Old Friends In A New Light
by Michael O'Sullivan
The Washington Post
Friday, October 15, 2004
The words don't appear on the catalogue or any of the accompanying promotional material, but the subtitle to the Phillips Collection's "Calder Miro: A New Space for the Imagination" -- writ large only on the wall at the exhibition's entrance -- is, in its own subtle way, the defining statement of the show.
Ostensibly designed to highlight the almost 50-year friendship and artistic interchange between American sculptor Alexander Calder and Spanish painter Joan Miro (which it does with quiet intelligence), "Calder Miro" is even better at doing something else. That's making the museum's renovated Goh Annex, which has just reopened to the public with a more welcoming ground-floor entrance, look better -- and livelier -- than it ever has before.
Surely the art of these two modernist superstars, who are nothing if not in love with motion, is at least partly to thank for the now vertiginous experience of walking up the annex's curving staircase, which itself seems suddenly as animated as one of Calder's mobiles hanging overhead and as newly playful a piece of architecture as one of Miro's dancing canvases. As for the rest of the galleries -- which have been smartly installed with low white platforms cut on the bias to echo the off-kilter equilibrium of Calder's hyperactive sculptures -- they feel teeming with new and unfamiliar life forms. This is no mean feat in a town as familiar as Washington is with Calder and Miro. The trick, then, was to make Calder's and Miro's works seem fresh to an audience that just might have been beginning to get a little sick (come on, admit it) of their ubiquity. What "Calder Miro" does, in its juxtaposition of the artists' work, is simple (one might even say simplistic), yet highly effective. By using Calder's sculptures to underscore Miro's command of three-dimensional abstract space, and by using Miro's flat abstractions to call attention to Calder's ability to transpose 2-D pictures into a kind of floating picture plane, it invites us to see two of our oldest -- and perhaps most taken-for-granted -- friends in a new light.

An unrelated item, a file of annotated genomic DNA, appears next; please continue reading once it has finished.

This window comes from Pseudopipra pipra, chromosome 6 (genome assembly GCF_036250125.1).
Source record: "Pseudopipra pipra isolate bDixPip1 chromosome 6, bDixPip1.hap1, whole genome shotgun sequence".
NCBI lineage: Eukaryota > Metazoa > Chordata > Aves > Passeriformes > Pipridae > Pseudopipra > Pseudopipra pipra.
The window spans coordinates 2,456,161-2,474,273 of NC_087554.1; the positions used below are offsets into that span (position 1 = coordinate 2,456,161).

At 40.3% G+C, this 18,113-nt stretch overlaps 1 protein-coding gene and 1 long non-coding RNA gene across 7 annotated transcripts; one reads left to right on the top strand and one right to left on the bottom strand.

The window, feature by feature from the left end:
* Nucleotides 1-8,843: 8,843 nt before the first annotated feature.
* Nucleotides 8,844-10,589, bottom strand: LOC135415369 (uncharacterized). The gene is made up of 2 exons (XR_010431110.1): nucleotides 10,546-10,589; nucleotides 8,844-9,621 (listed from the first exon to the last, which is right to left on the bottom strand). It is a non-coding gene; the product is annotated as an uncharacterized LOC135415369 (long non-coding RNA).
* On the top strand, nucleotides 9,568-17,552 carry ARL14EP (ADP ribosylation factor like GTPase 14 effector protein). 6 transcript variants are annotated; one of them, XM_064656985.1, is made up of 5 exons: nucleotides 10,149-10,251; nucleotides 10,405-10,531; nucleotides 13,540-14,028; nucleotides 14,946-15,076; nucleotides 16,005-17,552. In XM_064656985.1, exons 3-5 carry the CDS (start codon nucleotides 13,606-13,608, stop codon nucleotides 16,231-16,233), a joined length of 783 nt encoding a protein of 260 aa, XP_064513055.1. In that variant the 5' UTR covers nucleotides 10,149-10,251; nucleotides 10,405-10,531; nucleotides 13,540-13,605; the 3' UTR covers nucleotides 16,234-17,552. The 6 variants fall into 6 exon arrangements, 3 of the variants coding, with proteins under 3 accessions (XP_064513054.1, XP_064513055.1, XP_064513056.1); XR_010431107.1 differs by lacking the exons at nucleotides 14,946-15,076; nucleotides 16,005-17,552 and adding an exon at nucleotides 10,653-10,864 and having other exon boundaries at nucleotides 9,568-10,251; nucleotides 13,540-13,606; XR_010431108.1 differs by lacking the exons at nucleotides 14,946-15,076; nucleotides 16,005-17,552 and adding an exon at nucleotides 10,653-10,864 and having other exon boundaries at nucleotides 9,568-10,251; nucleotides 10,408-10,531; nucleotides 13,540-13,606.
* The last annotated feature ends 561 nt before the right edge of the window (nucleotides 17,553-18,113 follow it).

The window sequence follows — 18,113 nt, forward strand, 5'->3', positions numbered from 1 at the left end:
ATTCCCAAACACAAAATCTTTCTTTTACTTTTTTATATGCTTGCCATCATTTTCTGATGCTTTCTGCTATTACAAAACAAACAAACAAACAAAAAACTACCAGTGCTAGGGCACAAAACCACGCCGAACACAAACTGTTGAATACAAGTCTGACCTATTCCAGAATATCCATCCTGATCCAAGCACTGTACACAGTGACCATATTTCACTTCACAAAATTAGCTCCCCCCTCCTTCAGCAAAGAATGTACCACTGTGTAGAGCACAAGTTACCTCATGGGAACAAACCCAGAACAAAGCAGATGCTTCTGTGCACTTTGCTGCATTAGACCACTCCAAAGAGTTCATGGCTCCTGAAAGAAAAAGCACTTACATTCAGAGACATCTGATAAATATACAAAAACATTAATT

It's never easy these days to make what we almost quaintly call modernism (yet which often seems all too old-fashioned) feel as radical as it once was. As much as it can, "Calder Miro" does just that, by emphasizing the sense of playfulness that, at the time they were injecting it into the world of high art, made Calder and Miro's creations so original.
As you wander around the Phillips Collection, you'll encounter something you don't find that often in museums: people laughing. Whether it's in reaction to one of Calder's wire "toys" (a tiny cow with a swollen velvet udder, for example) or at Miro's whimsical "Painting (Man With Pipe)" -- a figure midway between the Sunday funnies and the surrealism of Magritte -- there's an unstuffiness here that feels like a welcome breeze. It's a breeze that may not help stir the air around any of Calder's gently shifting mobiles (at least not literally), but it's one that goes a long way toward blowing off some of the cobwebs, not to mention the cliches, from two of the more overexposed -- and, ironically, underappreciated -- artists of the 20th century.
CALDER MIRO: A NEW SPACE FOR THE IMAGINATION -- Through Jan. 23 at the Phillips Collection, 1600 21st St. NW (Metro: Dupont Circle). 202-387-2151. www.phillipscollection.org. Open Tuesday-Saturday 10 to 5; Thursday evenings to 8:30; Sundays noon to 7. Admission to the special exhibition is $13; $11 for students and seniors; free for members and children ages 18 and under. Tickets are available through Ticketmaster at 800-551-7328 or by visiting www.ticketmaster.com.